The spectacular demise of the Clinton (cash) machine-captured, neoliberalcon Democratic Party, when faced to the Trump phenomenon, would necessarily entail a radical reorientation to appeal, once again, to its natural constituency -- US labor and progressive reformers.
Michael Hudson forcefully argues that's the only way out; "Are they to stand by and let the party be captured in Hillary's wake by Robert Rubin's Goldman Sachs-Citigroup gang that backed her and Obama?"
Hudson stresses that for Democrats, it's back to good old "it's the economy, stupid," or nothing. A delicious contradiction applies. "It's the economy, stupid" happened to be Bill Clinton's top winning mantra in the go-go 1990s. In 2016, Bill Clinton was ostensibly ignored by the Podesta-handicapped (via WikiLeaks) Clinton campaign.
"Trump should meet with Bill Clinton to go over his ideas on how to sponsor innovation which drives the economy into new industries that made the Clinton presidency so successful. He left office with a 65% approval rating despite the Monica Lewinsky scandal. Bill told me he created the dot.com era on purpose to finance innovative ideas, and did not care if 98% of the new startups failed, as long as the remaining 2% drove the economy upward. It was so successful that Clinton left massive budget surpluses that Bush Junior destroyed in mad wars. Can you imagine spending three trillion dollars to find one man in Afghanistan or imaginary weapons of mass destruction in Iraq?"
And that brings us to Carroll Quigley; "Quigley was Bill Clinton's teacher, mentioned in his inaugural address. He wrote a very important work, The Evolution of Civilizations, on the importance of technological advances in pushing an economy forward. It is very boring but important. When I discussed it with Bill I had just read it but he knew it by heart. He said the book was the foundation of his entire political career. Bill said the key is figuring out how to drive innovation forward based on the institutional bias against change."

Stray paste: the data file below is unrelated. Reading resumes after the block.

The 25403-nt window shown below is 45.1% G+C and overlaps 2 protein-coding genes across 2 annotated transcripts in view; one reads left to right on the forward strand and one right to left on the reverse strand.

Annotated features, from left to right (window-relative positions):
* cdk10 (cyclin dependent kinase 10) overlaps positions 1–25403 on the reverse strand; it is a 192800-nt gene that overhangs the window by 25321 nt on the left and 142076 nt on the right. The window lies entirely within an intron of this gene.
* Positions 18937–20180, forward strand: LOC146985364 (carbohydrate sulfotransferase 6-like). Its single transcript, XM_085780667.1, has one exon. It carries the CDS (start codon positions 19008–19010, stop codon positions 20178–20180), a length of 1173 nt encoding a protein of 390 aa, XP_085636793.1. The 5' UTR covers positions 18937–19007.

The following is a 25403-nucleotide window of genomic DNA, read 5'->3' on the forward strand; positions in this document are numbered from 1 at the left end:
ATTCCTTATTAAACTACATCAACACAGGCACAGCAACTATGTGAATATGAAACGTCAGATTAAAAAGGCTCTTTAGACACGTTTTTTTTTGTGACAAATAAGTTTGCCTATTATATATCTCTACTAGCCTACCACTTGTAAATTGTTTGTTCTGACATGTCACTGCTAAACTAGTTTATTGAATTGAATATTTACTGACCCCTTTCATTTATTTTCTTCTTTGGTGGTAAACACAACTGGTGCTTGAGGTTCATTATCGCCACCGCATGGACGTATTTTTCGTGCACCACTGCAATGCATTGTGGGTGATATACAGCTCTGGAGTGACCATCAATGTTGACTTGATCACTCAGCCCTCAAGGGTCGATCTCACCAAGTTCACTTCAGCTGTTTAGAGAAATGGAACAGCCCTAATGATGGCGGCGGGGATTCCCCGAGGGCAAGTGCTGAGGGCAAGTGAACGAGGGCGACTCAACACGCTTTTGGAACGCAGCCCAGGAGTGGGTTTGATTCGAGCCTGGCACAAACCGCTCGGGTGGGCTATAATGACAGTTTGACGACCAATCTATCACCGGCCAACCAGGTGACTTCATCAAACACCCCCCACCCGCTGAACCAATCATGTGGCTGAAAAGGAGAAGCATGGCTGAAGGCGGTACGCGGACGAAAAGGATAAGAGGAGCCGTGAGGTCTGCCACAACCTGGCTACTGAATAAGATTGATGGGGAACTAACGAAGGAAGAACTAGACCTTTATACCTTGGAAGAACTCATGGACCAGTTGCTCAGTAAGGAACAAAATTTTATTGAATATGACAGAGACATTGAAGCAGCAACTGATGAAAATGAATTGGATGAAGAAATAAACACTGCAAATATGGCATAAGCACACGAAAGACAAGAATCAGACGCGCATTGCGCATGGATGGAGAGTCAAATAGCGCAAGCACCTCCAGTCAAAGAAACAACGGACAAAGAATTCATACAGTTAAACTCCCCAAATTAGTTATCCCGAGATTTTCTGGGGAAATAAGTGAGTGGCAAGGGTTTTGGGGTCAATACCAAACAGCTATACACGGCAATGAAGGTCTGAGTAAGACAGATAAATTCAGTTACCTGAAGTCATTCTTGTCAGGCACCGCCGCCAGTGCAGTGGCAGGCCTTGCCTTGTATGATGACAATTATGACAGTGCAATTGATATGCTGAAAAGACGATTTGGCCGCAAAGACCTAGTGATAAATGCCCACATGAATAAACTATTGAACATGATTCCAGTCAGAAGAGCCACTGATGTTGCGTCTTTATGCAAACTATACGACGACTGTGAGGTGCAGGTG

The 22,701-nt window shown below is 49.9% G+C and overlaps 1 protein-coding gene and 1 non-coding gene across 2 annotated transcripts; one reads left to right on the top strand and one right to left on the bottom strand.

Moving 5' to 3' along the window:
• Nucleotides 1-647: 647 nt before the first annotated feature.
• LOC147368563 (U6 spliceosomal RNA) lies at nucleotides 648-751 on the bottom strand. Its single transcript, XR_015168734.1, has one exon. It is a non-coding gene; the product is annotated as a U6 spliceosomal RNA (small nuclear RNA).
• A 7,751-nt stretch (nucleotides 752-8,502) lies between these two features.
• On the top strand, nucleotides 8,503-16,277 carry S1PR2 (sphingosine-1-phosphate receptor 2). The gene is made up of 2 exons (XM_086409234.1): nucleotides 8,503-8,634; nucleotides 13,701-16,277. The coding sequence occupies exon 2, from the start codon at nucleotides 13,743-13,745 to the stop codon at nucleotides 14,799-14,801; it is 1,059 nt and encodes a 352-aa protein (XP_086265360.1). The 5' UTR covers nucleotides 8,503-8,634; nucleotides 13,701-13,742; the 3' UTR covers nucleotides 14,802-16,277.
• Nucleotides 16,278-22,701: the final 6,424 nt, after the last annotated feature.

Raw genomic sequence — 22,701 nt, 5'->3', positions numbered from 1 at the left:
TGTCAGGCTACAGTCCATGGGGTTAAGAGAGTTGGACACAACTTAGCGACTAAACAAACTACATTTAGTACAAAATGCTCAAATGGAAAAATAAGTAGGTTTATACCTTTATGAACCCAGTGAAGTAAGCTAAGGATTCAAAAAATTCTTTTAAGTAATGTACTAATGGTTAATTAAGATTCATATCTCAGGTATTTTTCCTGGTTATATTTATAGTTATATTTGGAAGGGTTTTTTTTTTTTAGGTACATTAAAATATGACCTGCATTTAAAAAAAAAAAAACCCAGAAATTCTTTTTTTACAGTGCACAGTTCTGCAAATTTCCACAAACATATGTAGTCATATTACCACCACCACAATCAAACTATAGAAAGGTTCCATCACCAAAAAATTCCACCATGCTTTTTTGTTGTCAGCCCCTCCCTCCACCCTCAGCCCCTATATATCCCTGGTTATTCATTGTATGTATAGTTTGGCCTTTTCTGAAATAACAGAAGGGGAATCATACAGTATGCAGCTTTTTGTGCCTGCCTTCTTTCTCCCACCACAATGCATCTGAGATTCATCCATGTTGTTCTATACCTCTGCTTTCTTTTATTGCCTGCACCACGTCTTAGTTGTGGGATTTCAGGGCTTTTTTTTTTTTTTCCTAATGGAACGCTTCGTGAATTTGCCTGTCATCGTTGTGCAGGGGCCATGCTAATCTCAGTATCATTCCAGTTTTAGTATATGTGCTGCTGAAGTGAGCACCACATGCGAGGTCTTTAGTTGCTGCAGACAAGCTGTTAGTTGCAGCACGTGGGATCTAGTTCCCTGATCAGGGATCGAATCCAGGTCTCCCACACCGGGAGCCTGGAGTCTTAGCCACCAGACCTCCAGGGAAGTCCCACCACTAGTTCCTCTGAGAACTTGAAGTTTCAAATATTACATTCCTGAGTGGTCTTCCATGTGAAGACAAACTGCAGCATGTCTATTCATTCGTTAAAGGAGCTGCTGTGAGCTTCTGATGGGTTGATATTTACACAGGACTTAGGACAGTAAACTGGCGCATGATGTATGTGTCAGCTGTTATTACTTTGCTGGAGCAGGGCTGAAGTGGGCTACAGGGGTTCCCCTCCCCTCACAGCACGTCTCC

But another thing entirely would be for Bill to admit that Wall Street casino capitalism must be controlled; after all he opened the Pandora's box himself. The source recommends Trump to do exactly the opposite:
"The simple solution is to separate bank lending from all other activities, as Glass-Steagall mandated. Banks should not be trading in foreign exchange, derivatives, etc. Banks should make loans only to factories. The key is to force the Fed to only allow lending by banks for productive investment and not speculation. I would end all bank lending on margin. In addition, the SEC should be assigned the task of reviewing the use of cash settlement to manipulate the markets."
Call it a taller order than Trump Tower.
Now print those greenbacks
As much as 47% of Americans eligible to vote did not bother to on November 8. Trump had roughly 25.5% of the eligible electorate vote, in fact less than Hillary Clinton's 25.6%. That translates into a de facto mandate of roughly one-fourth of Americans. Overwhelmingly popular it is not. The key question is whether Trumponomics will be able to stare down and at least subdue the most savage aspects of unbridled neoliberalism.
Mike Davis, author of the seminal City of Quartz and Planet of Slums, argues that it is impossible to unify the economic distress of millenials with the angst of older white workers. He sees the solution not in "Trumpism," but in "democratic socialism" reigniting a New New Deal, a true "Economic Bill of Rights." Not a chance the Republican-dominated Capitol Hill will let Trump pull off a neo-FDR stunt.
Noam Chomsky is more pragmatic. He has registered how "the immediate reaction of the business world reveals that Big Pharma, Wall Street, the military industry, energy industries and other such wonderful institutions expect a very bright future."
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